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PostPosted: Sun Jul 16, 2017 12:18 pm 
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A few months back I made some fox wedges from some old fork lift truck forks fox-wedges-made-from-old-forklift-truck-forks-t87632.html

I saved the remainder of the forks to make other items in future. One of the jobs I do at work requires an open ended 19mm spanner and the nut needs to be really tight but finding a 19mm open ended flogging/slogging spanner proved impossible and so I made one last week from the old fork lift truck fork.

Attachment:
slog-1 (Medium).JPG
slog-1 (Medium).JPG [ 68.74 KiB | Viewed 1088 times ]


It was pretty easy to make and just required a hole drilling for the open end of the spanner, then about 90 minutes of cutting, grinding and polishing with the 4.5 inch angle grinder.

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slog2 (Medium).JPG
slog2 (Medium).JPG [ 69.96 KiB | Viewed 1088 times ]


This shows the slogging spanner on top of one of the forks which it was made from-

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slog3 (Medium).JPG
slog3 (Medium).JPG [ 95.23 KiB | Viewed 1088 times ]

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PostPosted: Sun Jul 16, 2017 12:31 pm 
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Nice job! :thumbleft:
Great to make your own tools where needed.
One of the first jobs we did as apprentices in the training school was making a small spanner by hacksawing and filing.
The biggest slogging spanner I ever saw was the one used for tightening the roll bearing housing into a three stand four high cold reduction mill.
I can't remember the actual size, but the nuts were massive, must have been well over 18" AF (although they were a Whitworth size stamped on the spanner IIRC ) The"King d*ck spanner was lifted into place with the crane before being sledge hammered tight.



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PostPosted: Mon Jul 17, 2017 8:42 pm 
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Thats a posh one Chez! I must admit, i prefer ring types for slogging spanners, you can get your hand out of the way and give it a good smack...perhaps a bit excessive for M12s though i suppose.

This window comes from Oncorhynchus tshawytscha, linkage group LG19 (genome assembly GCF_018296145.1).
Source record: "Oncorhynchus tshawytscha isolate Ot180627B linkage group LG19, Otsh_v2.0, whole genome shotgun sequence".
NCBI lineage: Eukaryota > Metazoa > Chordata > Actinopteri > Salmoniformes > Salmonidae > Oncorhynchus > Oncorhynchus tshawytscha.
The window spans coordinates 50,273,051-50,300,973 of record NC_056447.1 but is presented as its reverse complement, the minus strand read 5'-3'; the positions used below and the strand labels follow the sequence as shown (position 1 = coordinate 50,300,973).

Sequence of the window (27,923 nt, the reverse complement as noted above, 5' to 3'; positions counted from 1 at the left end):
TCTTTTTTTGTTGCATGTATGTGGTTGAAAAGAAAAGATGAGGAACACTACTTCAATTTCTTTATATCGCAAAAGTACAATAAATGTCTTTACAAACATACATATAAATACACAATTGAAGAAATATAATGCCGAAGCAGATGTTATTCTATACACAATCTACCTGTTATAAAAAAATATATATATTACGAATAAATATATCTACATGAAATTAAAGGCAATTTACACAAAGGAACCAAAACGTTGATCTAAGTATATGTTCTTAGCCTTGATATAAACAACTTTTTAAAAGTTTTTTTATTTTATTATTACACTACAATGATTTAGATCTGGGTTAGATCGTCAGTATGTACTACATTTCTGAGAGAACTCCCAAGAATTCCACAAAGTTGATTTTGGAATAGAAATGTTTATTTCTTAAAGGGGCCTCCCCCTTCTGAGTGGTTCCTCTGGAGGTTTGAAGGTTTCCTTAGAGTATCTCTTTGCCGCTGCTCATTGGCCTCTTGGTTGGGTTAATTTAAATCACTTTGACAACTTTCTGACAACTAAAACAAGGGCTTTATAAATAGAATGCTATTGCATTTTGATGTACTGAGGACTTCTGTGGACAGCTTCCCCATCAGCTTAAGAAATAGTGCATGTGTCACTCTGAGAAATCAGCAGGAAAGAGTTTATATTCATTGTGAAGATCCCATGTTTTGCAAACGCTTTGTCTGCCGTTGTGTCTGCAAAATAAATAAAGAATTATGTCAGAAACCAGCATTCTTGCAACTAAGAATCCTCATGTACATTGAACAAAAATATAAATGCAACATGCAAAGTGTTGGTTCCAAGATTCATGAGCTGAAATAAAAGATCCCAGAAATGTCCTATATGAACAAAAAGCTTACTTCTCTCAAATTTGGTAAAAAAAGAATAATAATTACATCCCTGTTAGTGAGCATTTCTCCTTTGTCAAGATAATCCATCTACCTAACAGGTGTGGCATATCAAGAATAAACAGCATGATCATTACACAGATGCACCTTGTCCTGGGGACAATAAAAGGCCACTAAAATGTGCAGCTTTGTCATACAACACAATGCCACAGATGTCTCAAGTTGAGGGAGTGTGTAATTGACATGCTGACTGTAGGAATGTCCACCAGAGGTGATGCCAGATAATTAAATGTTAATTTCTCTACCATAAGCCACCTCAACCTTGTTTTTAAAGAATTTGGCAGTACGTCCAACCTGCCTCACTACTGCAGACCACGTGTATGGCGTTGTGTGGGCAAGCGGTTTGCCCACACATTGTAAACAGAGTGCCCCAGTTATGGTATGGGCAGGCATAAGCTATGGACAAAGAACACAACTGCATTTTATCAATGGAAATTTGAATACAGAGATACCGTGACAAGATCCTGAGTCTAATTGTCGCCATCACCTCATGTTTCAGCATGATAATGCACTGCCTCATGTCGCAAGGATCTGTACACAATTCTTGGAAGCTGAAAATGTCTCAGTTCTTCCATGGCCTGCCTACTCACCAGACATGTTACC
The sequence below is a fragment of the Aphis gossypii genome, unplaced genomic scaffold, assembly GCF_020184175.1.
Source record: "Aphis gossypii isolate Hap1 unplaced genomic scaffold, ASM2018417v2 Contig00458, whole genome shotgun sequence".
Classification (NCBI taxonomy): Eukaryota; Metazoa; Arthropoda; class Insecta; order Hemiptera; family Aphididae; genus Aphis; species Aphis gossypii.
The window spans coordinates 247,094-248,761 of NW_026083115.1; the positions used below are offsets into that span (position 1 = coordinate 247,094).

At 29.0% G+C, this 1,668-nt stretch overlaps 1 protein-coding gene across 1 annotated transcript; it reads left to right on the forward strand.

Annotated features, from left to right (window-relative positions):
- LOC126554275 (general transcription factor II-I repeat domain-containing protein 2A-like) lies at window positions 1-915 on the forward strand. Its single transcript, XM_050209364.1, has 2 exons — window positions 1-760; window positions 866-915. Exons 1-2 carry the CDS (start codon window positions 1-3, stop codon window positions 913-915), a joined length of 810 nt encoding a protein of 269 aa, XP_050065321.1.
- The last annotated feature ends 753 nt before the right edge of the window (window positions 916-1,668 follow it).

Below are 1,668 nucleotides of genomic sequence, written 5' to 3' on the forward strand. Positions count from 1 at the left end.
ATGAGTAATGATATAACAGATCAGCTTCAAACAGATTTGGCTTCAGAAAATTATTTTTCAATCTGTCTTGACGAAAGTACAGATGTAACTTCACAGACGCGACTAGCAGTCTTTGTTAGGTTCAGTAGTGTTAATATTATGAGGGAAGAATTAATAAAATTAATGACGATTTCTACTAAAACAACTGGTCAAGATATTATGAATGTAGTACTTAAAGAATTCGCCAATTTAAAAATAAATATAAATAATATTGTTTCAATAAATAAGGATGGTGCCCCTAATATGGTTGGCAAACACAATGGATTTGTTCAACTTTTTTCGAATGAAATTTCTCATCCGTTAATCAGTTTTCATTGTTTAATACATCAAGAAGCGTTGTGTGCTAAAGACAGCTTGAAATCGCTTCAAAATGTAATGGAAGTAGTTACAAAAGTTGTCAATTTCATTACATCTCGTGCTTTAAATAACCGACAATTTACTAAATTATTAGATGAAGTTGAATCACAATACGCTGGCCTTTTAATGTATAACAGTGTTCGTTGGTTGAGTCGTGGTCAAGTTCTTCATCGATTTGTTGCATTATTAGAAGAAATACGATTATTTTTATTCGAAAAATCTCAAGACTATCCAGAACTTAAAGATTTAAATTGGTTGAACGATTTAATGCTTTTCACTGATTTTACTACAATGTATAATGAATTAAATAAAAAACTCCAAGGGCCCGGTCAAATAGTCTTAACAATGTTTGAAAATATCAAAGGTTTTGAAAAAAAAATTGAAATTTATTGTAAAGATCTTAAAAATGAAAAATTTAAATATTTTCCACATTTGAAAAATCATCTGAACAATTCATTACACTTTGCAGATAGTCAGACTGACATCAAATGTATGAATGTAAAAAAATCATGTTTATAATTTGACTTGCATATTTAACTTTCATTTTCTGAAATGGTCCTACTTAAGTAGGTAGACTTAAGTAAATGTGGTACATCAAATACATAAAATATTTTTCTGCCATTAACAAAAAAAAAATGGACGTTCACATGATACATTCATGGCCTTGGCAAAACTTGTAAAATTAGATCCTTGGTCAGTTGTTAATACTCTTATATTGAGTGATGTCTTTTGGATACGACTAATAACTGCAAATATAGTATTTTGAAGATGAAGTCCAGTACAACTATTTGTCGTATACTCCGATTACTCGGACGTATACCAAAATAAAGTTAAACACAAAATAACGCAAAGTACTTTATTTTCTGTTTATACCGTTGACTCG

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PostPosted: Mon Jul 17, 2017 10:29 pm 
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Hitch wrote:
Thats a posh one Chez! I must admit, i prefer ring types for slogging spanners, you can get your hand out of the way and give it a good smack...perhaps a bit excessive for M12s though i suppose.


We have been replacing a lot of track in the ovens at work, which are basically steel channel with a piece of 10mm thick case hardened steel on top. The case hardened steel is drilled and countersunk before it is case hardened, it is fixed to the channel using M16 countersunk bolts down one side- these need flogging up really tight as heavy bogies with steel wheels travel over them weighing several tonnes each.

On the other side of the track it is a I beam with 10mm case hardened steel on top again, the wear plates need bolting down with M12 countersunk bolts but it's really difficult getting them tight as you can't get a ring spanner on as the nuts are so close to the web of the beam, which is why I made the 19mm open ender.

I just bought a M24 safewrench, but have not used it yet- it looks really good though and will be much safer than a traditional flogger. I think it was about £36


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PostPosted: Tue Jul 18, 2017 7:38 pm 
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Sounds a bit of a job Chez. Got the tool for doing it now though :thumbright:

I like the idea of that safewrench, be interesting to see how the springs hold out after being beat about a bit. Doesn't seem overly expensive either.

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PostPosted: Mon Jul 24, 2017 7:22 am 
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Good job bro, should be heavy right?!


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